Commissioners OK closure for culvert
July 29, 2021
Wahkiakum County commissioners breezed through a light agenda when they met Tuesday, handling a bit of business and keeping up with current issues.
Commissioners approved a two-day closure of Brooks Slough Road at milepost 2.5 to allow the County Road Department to replace a failed culvert.
The closure will occur August 9 and 10. Public Works Director Chuck Beyer said the failed culvert was causing flooding of farmland.
In other business, the board had no objections to liquor license renewals for the Dollar General Store in Cathlamet and the Skamokawa Resort. Commissioner Dan Cothren opposed a renewal for a marijuana producer/processor license for Royal Highness on Puget Island; Commissioners Lee Tischer and Gene Strong had no objection.
During commissioners' reports, Tischer said he had attended a meeting with representatives of the Town of Cathlamet and Wahkiakum Chamber of Commerce to discuss funding of a manager's position for the Community Center in Cathlamet.
Attendees agreed that the center could continue to be open under direction of volunteers while the group develops a funding mechanism for a half-time manager. The group will meet again in a month, he said.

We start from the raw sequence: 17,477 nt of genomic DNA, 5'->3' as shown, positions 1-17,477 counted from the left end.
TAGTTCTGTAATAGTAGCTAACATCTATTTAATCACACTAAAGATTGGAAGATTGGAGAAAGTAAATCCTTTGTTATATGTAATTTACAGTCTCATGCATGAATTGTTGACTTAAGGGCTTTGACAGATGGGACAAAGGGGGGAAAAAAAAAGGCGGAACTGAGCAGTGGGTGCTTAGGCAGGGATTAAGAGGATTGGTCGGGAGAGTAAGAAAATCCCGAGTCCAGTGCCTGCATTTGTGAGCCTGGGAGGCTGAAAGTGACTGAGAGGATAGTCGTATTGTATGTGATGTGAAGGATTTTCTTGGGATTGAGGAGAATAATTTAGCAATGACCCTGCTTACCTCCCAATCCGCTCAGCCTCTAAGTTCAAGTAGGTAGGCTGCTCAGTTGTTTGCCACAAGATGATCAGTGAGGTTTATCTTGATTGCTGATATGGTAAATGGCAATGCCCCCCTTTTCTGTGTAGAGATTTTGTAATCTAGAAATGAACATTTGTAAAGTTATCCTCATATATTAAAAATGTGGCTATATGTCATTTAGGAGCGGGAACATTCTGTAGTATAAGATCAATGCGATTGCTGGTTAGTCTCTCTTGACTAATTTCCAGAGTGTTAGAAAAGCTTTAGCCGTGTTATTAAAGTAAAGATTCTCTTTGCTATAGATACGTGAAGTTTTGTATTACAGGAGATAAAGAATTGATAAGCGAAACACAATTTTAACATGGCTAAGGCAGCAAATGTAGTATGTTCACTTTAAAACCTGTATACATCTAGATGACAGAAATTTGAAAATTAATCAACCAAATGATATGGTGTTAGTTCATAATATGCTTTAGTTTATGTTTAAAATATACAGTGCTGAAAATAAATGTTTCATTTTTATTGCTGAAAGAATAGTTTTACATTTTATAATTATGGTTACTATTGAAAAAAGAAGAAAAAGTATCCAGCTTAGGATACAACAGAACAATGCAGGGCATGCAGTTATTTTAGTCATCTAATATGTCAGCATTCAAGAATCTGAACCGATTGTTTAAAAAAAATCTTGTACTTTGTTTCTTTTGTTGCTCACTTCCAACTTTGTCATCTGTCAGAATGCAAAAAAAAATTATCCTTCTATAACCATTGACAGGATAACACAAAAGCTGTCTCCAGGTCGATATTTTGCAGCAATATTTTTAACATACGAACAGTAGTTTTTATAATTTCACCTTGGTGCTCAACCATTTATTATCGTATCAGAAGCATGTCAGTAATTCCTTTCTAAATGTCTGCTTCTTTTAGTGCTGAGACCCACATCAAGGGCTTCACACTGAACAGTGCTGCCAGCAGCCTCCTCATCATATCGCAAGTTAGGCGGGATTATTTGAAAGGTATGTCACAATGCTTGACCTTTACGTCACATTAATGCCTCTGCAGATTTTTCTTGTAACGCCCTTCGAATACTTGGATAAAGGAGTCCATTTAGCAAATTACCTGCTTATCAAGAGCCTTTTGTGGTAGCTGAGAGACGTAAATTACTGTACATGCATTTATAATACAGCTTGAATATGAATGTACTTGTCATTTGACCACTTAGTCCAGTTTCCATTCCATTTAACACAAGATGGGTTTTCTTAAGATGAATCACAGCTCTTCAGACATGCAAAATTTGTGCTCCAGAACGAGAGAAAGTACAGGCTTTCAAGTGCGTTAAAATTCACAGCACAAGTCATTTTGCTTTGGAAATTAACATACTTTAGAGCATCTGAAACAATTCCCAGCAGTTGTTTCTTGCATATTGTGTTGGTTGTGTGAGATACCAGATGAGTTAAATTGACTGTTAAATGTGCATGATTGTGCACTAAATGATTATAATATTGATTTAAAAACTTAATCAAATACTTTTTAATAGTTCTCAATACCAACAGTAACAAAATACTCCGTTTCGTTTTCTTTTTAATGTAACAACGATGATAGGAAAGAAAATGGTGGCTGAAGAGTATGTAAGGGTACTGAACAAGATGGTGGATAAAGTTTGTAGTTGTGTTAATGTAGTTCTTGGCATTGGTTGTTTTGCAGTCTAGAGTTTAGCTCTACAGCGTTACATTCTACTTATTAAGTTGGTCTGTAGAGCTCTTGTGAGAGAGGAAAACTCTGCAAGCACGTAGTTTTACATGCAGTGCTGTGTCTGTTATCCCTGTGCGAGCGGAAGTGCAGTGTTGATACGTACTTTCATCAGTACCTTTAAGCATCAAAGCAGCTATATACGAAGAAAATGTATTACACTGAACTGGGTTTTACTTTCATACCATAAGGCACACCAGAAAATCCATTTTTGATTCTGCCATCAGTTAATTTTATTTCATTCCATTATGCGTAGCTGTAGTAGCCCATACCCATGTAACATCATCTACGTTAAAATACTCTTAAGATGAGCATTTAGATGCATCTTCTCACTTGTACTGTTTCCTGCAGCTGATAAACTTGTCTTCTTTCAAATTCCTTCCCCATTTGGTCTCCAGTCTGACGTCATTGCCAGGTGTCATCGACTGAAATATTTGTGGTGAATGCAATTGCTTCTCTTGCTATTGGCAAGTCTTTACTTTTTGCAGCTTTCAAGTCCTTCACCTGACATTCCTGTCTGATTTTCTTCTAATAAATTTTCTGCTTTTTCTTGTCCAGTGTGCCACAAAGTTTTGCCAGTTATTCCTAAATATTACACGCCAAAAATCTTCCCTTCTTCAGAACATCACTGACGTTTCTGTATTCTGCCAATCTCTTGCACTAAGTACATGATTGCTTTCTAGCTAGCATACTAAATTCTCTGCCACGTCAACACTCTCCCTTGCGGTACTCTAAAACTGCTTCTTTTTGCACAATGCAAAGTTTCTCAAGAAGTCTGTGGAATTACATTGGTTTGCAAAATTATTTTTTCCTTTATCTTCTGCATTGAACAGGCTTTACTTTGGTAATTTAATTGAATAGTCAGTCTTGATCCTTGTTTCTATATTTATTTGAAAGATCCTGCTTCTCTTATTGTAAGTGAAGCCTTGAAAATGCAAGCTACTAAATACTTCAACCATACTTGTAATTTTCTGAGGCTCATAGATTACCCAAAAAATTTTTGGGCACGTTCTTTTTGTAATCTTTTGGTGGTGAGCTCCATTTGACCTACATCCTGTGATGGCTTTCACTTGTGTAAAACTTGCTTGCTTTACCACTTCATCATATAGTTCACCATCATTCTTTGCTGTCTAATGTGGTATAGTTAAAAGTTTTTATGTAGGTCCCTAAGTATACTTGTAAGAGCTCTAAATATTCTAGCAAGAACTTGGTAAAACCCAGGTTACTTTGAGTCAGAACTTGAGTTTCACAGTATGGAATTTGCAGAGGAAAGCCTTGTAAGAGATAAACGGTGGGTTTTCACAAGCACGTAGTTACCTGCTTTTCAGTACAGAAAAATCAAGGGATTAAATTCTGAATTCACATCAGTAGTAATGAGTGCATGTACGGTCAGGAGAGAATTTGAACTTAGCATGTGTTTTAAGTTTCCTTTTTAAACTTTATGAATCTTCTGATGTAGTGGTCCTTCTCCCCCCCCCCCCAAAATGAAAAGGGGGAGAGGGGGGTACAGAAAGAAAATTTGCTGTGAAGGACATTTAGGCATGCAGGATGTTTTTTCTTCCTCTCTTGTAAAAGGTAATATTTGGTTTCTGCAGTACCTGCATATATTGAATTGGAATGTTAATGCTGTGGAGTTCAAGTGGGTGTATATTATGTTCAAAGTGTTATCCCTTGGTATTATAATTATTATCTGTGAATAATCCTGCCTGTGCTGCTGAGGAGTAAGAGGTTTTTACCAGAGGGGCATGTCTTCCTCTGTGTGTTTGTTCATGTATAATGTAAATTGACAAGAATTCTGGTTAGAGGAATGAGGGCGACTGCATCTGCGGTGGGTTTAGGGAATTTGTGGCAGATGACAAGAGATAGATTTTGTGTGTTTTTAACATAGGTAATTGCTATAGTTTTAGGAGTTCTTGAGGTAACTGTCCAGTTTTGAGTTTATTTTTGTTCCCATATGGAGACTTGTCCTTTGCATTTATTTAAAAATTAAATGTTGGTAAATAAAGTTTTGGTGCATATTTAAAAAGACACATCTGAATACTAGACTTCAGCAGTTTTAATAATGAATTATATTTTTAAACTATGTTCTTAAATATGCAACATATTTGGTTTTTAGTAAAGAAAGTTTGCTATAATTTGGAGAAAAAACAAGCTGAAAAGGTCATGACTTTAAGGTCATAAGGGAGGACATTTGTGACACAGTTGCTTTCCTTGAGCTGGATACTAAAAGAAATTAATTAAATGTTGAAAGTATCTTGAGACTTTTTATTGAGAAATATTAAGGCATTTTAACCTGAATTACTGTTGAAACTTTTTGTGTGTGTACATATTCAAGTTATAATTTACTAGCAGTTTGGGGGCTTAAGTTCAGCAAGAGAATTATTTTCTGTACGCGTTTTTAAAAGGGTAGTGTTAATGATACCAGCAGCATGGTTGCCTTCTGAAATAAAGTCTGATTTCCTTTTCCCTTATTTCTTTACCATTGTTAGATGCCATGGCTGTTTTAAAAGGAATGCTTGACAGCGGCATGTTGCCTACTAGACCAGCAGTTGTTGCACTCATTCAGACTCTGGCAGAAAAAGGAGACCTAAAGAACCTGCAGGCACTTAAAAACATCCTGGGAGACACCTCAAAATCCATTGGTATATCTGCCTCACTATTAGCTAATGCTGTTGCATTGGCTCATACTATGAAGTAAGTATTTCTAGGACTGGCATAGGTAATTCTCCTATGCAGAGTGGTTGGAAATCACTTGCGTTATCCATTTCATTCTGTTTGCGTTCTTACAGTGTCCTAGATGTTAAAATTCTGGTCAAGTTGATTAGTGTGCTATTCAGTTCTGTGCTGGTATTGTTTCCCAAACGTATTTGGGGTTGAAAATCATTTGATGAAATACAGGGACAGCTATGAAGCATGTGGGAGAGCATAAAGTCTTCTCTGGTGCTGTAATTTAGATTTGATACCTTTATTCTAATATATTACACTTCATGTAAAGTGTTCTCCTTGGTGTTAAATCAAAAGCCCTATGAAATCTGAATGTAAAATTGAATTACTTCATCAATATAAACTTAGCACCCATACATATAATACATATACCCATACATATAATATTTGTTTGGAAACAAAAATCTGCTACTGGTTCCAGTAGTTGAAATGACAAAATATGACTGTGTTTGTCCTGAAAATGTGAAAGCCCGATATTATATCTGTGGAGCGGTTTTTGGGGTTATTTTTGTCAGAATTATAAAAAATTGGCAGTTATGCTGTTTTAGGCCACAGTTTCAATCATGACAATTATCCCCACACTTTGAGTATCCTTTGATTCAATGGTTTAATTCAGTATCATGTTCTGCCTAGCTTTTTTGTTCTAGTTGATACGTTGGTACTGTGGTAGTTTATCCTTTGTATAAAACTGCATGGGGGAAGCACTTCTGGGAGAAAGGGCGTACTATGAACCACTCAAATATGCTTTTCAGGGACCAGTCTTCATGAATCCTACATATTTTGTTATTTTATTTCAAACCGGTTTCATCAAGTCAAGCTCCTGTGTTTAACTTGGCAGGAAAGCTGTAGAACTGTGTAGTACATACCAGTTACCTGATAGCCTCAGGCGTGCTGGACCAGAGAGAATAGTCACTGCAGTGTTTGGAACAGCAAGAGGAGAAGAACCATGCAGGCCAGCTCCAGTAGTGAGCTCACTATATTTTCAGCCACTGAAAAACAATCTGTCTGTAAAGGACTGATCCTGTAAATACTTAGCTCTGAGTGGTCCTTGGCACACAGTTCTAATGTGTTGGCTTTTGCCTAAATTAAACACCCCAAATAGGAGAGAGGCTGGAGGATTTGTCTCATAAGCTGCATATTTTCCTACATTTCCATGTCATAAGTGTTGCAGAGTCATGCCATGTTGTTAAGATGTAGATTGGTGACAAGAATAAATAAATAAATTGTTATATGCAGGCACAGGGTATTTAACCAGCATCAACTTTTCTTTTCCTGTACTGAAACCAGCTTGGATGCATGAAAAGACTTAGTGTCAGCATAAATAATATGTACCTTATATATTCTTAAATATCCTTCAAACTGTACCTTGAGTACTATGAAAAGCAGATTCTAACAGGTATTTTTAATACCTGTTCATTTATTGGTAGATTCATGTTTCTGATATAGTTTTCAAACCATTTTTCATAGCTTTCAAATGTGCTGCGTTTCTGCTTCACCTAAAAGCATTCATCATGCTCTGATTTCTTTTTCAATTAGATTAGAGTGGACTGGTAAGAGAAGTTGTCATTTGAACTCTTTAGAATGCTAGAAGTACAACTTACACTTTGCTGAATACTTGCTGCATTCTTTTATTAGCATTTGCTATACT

In his report, Commissioner Cothren reported a commercial timber sale would soon take place on KM Mountain adjacent to the county's solid waste transfer station, and the contractor will be able to remove some trees that could be problems.
Beyer commented that the trees are hazard trees that could fall on the transfer station scales.
Strong reported learning at a meeting of the county's insurance provider that non-union employees face a potential rate increase of 30 percent or more. The proposal will be closely scrutinized.
In public comment, Cathlamet resident Season Long posed two questions she intended for health department officials, but none were present.
First, she wanted to know if the health department would support the latest guidelines from the federal Centered for Disease Control and Prevention (CDC) regarding returning students in person to classrooms this year. The rules promote vaccination of students and a requirement that all non-vaccinated students wear masks.
"As a community member, it concerns me that we're going back to this masking and social distancing garbage," she said.
Also, the CDC is asking vaccine producers to study the safety of children ages 5-11 years being vaccinated.
"Please pay attention to this because it's a big deal," she said. She added that there is data showing adverse reactions to vaccines.
Strong said he had been reading that morning about the latest recommendations, and he thanked Long for her input.